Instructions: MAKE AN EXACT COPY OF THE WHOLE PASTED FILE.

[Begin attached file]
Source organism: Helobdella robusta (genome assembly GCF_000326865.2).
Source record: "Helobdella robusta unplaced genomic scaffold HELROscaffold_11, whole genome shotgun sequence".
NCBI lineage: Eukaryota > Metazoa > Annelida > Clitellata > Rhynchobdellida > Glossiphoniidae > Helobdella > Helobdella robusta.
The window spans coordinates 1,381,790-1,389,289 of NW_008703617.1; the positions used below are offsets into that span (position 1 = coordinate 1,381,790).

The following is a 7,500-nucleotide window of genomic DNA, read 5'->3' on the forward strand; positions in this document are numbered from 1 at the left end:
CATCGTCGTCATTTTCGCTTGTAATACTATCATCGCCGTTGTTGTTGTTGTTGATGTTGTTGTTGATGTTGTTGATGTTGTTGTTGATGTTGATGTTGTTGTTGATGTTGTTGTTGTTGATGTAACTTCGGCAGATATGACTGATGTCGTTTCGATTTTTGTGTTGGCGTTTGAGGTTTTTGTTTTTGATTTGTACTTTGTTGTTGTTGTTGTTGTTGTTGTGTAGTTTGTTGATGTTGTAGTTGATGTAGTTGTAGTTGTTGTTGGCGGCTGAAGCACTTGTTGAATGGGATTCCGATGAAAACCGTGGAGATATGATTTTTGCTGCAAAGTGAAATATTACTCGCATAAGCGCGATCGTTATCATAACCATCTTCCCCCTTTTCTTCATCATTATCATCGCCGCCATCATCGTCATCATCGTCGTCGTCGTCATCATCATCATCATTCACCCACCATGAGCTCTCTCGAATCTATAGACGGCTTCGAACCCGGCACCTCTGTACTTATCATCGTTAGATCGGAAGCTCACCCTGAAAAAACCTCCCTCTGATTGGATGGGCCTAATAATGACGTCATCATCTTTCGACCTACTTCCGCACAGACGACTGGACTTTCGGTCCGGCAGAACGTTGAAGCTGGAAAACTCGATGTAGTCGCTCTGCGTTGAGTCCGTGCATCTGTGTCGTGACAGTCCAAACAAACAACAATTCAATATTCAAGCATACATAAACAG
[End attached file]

Source organism: Helobdella robusta (genome assembly GCF_000326865.2).
Source record: "Helobdella robusta unplaced genomic scaffold HELROscaffold_11, whole genome shotgun sequence".
NCBI lineage: Eukaryota > Metazoa > Annelida > Clitellata > Rhynchobdellida > Glossiphoniidae > Helobdella > Helobdella robusta.
The window spans coordinates 1,381,790-1,389,289 of NW_008703617.1; the positions used below are offsets into that span (position 1 = coordinate 1,381,790).

The following is a 7,500-nucleotide window of genomic DNA, read 5'->3' on the forward strand; positions in this document are numbered from 1 at the left end:
CATCGTCGTCATTTTCGCTTGTAATACTATCATCGCCGTTGTTGTTGTTGTTGATGTTGTTGTTGATGTTGTTGATGTTGTTGTTGATGTTGATGTTGTTGTTGATGTTGTTGTTGTTGATGTAACTTCGGCAGATATGACTGATGTCGTTTCGATTTTTGTGTTGGCGTTTGAGGTTTTTGTTTTTGATTTGTACTTTGTTGTTGTTGTTGTTGTTGTTGTGTAGTTTGTTGATGTTGTAGTTGATGTAGTTGTAGTTGTTGTTGGCGGCTGAAGCACTTGTTGAATGGGATTCCGATGAAAACCGTGGAGATATGATTTTTGCTGCAAAGTGAAATATTACTCGCATAAGCGCGATCGTTATCATAACCATCTTCCCCCTTTTCTTCATCATTATCATCGCCGCCATCATCGTCATCATCGTCGTCGTCGTCATCATCATCATCATTCACCCACCATGAGCTCTCTCGAATCTATAGACGGCTTCGAACCCGGCACCTCTGTACTTATCATCGTTAGATCGGAAGCTCACCCTGAAAAAACCTCCCTCTGATTGGATGGGCCTAATAATGACGTCATCATCTTTCGACCTACTTCCGCACAGACGACTGGACTTTCGGTCCGGCAGAACGTTGAAGCTGGAAAACTCGATGTAGTCGCTCTGCGTTGAGTCCGTGCATCTGTGTCGTGACAGTCCAAACAAACAACAATTCAATATTCAAGCATACATAAACAG